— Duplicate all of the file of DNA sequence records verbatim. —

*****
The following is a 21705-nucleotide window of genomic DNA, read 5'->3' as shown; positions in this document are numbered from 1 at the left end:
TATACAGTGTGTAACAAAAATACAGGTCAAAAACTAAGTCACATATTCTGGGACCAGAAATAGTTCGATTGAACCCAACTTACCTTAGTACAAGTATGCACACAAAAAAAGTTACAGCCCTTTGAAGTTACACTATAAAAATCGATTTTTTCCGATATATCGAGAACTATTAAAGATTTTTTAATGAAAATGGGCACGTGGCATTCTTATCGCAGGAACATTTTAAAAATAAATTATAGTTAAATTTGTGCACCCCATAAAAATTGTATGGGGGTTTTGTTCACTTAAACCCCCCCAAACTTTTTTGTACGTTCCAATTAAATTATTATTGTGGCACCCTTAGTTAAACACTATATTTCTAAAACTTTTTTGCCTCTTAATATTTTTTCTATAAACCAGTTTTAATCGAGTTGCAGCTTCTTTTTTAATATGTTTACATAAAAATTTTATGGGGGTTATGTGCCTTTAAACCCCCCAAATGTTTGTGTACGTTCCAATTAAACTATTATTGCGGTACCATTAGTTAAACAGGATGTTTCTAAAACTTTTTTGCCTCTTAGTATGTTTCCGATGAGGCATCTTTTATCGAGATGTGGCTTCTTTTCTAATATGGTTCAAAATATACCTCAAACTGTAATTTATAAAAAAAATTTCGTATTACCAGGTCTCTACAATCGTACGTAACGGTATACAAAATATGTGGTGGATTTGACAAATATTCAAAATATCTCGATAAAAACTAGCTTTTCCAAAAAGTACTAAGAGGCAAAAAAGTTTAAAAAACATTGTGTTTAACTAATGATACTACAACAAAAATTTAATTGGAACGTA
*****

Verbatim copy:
The following is a 21705-nucleotide window of genomic DNA, read 5'->3' as shown; positions in this document are numbered from 1 at the left end:
TATACAGTGTGTAACAAAAATACAGGTCAAAAACTAAGTCACATATTCTGGGACCAGAAATAGTTCGATTGAACCCAACTTACCTTAGTACAAGTATGCACACAAAAAAAGTTACAGCCCTTTGAAGTTACACTATAAAAATCGATTTTTTCCGATATATCGAGAACTATTAAAGATTTTTTAATGAAAATGGGCACGTGGCATTCTTATCGCAGGAACATTTTAAAAATAAATTATAGTTAAATTTGTGCACCCCATAAAAATTGTATGGGGGTTTTGTTCACTTAAACCCCCCCAAACTTTTTTGTACGTTCCAATTAAATTATTATTGTGGCACCCTTAGTTAAACACTATATTTCTAAAACTTTTTTGCCTCTTAATATTTTTTCTATAAACCAGTTTTAATCGAGTTGCAGCTTCTTTTTTAATATGTTTACATAAAAATTTTATGGGGGTTATGTGCCTTTAAACCCCCCAAATGTTTGTGTACGTTCCAATTAAACTATTATTGCGGTACCATTAGTTAAACAGGATGTTTCTAAAACTTTTTTGCCTCTTAGTATGTTTCCGATGAGGCATCTTTTATCGAGATGTGGCTTCTTTTCTAATATGGTTCAAAATATACCTCAAACTGTAATTTATAAAAAAAATTTCGTATTACCAGGTCTCTACAATCGTACGTAACGGTATACAAAATATGTGGTGGATTTGACAAATATTCAAAATATCTCGATAAAAACTAGCTTTTCCAAAAAGTACTAAGAGGCAAAAAAGTTTAAAAAACATTGTGTTTAACTAATGATACTACAACAAAAATTTAATTGGAACGTA